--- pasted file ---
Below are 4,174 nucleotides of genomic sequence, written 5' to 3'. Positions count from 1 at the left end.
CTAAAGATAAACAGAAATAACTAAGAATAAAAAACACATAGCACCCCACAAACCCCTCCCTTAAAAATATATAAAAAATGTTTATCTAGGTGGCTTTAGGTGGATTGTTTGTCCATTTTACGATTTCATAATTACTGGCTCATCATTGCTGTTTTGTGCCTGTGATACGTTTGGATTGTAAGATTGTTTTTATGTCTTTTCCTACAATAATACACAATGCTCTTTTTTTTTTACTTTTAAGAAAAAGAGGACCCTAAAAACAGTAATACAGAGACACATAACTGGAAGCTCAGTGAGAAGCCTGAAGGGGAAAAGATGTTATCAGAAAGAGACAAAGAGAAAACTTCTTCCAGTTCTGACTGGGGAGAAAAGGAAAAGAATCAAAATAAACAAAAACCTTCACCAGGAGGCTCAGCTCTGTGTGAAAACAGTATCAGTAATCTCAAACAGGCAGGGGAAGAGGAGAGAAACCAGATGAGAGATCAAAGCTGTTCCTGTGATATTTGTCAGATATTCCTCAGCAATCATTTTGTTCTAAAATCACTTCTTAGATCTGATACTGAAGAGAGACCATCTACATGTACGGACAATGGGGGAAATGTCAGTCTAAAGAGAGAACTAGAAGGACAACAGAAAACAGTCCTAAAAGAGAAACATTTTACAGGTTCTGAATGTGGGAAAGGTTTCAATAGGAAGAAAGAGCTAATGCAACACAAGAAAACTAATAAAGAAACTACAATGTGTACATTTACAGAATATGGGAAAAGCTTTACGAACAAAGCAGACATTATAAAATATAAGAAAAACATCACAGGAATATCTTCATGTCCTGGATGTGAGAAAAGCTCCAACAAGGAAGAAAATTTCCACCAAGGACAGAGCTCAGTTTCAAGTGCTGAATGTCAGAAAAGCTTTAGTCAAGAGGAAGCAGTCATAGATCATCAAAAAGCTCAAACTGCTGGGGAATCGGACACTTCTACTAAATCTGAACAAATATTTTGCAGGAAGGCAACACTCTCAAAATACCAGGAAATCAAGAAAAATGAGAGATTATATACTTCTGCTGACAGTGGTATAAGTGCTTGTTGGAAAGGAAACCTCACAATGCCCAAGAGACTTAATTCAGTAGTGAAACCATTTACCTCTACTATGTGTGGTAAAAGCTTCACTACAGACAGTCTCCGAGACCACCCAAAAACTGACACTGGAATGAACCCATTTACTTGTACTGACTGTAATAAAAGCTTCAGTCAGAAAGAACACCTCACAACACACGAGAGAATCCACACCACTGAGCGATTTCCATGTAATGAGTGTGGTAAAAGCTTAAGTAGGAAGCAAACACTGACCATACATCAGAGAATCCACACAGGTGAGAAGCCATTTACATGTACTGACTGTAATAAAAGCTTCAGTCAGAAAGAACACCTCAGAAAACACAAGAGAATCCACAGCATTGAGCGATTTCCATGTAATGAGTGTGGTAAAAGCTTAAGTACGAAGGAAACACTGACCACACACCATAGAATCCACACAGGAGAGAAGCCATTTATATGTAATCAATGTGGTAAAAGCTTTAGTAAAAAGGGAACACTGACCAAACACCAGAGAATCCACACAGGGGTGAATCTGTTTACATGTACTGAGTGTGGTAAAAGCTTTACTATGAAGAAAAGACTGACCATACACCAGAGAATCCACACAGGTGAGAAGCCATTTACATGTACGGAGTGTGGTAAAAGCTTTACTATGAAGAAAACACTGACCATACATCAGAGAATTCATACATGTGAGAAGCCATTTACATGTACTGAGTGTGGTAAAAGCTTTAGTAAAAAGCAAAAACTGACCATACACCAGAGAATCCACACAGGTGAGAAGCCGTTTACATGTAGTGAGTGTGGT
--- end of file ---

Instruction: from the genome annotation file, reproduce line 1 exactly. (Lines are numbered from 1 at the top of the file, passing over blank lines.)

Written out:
Below are 4,174 nucleotides of genomic sequence, written 5' to 3'. Positions count from 1 at the left end.